The Western Massachusetts Health Equity Network Presents Mosaic: Film, Conversation and Community
Thursday, May 5th at 6 pm
FREE, Registration required
The Western Massachusetts Health Equity Network in conjunction with Multicultural BRIDGE presents an evening of cultural exploration, performance, and intergenerational conversation centered on the screening of the new Western MA film, Mosaic, a film that the Network commissioned to highlight the transformational work of local leaders of color and other voices from the Connecticut River Valley to the Berkshires. A regional group of young and old helped create the content and guide the process of the film’s focus on the intersection of racism and health.
What would a world without racism look like?
What would it be like if quality healthcare were accessible to all?
How can we embrace and support wellbeing in all its manifestations?
What could healthy communities look like…and accomplish?
Join as these questions and more are explored in an open, supportive, creative environment.
upcoming bridge training
Building cultural competency is a foundational journey that organizational employees take, because the end result is a more inclusive, connected and effective organization through developing awareness, tools and resources for professional education, sector and professional bias awareness and cultural knowledge.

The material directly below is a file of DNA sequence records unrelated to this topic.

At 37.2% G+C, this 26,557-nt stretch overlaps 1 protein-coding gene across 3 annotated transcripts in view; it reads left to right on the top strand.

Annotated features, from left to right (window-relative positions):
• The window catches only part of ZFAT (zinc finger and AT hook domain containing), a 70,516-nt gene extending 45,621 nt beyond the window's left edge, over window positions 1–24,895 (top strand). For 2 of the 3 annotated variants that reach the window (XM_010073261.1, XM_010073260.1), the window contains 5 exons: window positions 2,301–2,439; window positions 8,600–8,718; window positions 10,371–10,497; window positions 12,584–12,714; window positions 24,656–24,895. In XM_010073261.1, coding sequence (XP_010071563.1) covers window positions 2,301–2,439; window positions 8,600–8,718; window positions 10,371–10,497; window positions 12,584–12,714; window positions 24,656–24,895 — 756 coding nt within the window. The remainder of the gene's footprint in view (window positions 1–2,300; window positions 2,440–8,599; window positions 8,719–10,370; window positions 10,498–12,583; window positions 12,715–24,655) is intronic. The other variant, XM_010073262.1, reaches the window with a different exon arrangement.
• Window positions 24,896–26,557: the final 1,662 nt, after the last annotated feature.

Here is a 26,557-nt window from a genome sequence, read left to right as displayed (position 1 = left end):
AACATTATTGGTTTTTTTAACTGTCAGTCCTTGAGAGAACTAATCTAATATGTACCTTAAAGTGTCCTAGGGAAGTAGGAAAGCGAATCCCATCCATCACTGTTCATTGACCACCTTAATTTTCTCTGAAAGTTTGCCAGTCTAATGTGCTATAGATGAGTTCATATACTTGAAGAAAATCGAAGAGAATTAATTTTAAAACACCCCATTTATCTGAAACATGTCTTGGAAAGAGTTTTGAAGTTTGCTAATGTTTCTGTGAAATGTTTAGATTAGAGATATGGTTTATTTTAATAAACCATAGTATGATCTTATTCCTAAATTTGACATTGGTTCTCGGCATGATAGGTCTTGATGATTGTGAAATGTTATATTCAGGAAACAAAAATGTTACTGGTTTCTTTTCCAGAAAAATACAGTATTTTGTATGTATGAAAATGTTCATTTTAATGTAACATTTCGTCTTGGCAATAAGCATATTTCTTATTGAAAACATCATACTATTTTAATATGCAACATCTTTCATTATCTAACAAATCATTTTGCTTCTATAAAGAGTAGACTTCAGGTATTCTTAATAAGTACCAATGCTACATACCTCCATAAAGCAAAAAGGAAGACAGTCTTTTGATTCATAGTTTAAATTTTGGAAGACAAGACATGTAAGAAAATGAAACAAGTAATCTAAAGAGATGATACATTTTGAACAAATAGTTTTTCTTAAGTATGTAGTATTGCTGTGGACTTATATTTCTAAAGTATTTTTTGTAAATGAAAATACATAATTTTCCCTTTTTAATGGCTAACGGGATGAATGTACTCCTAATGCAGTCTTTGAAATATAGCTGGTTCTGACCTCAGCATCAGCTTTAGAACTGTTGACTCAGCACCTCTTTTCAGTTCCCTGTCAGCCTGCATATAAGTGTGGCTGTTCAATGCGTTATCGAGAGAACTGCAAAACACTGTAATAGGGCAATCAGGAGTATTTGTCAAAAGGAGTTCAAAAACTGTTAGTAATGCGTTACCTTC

Rooted in cultural humility, BRIDGE’s award-winning, transformational and interactive training has been designed to support businesses and nonprofits in proactively developing a diverse, integrated positive workplace environment that allows your organization to thrive.
Food sovereignty and sustainability has always been a part of BRIDGE’s programming! Starting 10 years ago, BRIDGE has had a long-term partnership with Gideons Garden (stewarded by Grace Episcopal Church at Taft Farms) for our Happiness Toolbox summer programming for youth. Over the years, Happiness Toolbox youth participants have participated in a summer Seed to Harvest planting ceremonies in the Spring and harvesting for their families, and visiting the farm. Taft Farms with Gideons Garden have also provided healthy snacks for Happiness Toolbox for a decade along with their harvests.
Our Women to Women participants and their children enjoy nutritious meals twice a month for 10+ years uninterrupted.
Donate to Support the program!
Thursday’s- Resource kit prep/office support in Lee 2-4pm
Friday’s First Congregational Church in Great Barrington
10:30-12:00 Sorting & Packing items
12:00-3:00 Finish packing, assist loading vehicles
Afternoon Deliveries (times assigned individually between 12 - 2:30) Delivery drivers can sign up to drive after earlier shifts, or to pick up items to deliver in the afternoon.
Friday’s - BRIDGE Mutual Aid Distribution pick up in Lee
New volunteers are welcome; please take a moment to complete the BRIDGE Volunteer Form if you haven't already.
SAVE THE DATES
April 2nd: Honoring Rev Ester Dozier With Clinton Church and NAACP and family
April 22nd: Celebrating Earth Day with Happiness Toolbox, Women to Women and MVP Care GB. Details to come.